Nevada finalizes commitment to clean energy future with a slew of bills this year

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Nevada’s clean energy advocates are celebrating the commitment of Gov. Steve Sisolak and the State Legislature this week after officially signing into law an unparalleled number of energy related bills.

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The suite of legislation began with Senate Bill 358, strengthening Nevada’s clean-energy standards to require 50 percent clean energy by 2030 with a goal of 100 percent carbon-free energy by 2050. Governor Sisolak signed the bill into law in May. Gov. Sisolak rounded out the session’s clean energy gains by signing Assembly Bill 483, which will help the state prepare for a future powered by electric vehicles by gathering vehicle mileage to show how much our roadways are being used by electric and other passenger vehicles.

Among the other bills passed and signed into law, AB 377 allows heavy-duty electric trucks to compete with diesel semi-trucks on Nevada’s roads and highways, SB 299 opens up funding for an electric school bus pilot program, and Senate Concurrent Resolution 3 creates a study on the benefits and use of electric vehicles and new ways to fund road and transportation infrastructure.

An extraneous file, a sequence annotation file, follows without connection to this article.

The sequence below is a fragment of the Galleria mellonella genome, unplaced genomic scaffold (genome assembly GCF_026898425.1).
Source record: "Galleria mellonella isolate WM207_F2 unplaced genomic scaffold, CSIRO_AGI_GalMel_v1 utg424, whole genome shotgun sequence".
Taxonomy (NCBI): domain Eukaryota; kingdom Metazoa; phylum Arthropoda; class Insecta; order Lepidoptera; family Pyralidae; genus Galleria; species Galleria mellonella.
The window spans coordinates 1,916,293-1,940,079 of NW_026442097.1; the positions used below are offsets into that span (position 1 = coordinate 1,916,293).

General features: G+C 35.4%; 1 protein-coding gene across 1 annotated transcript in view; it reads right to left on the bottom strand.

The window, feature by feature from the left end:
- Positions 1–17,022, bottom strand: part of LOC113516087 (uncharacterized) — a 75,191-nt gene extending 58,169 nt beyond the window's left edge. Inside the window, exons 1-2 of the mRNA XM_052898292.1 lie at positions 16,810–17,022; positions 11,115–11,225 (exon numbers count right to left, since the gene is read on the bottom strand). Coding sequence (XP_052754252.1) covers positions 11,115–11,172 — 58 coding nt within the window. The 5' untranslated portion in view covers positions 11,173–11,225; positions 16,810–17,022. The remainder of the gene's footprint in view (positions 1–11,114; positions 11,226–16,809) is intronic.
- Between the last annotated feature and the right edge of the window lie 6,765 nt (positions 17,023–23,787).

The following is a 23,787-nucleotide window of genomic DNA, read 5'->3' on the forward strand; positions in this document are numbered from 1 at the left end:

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In a state where more than 32,000 people already work in energy efficiency, clean energy generation and energy storage, this wave of new clean energy policy strategically positions Nevada to continue the development of clean, renewable solar, geothermal and other energy technologies while attracting business investment from major companies.

“Gov Sisolak and Nevada lawmakers are showing the country that smart environmental and economic policies can be non-partisan,” said Susan Nedell, E2’s Western States Advocate. “These new bills will go a long way to reducing emissions from tailpipes and smokestacks – improving air quality for all Nevadans while saving families money on energy and growing the state’s clean energy workforce.”

“AEE applauds Nevada’s thoughtful approach to the changing dynamics of transportation and the mechanisms that fund the state’s infrastructure,” said Ray Fakhoury, Principal with the Advanced Energy Economy. “Now, Nevada can embrace a transportation transformation without discouraging innovation and economic growth.”

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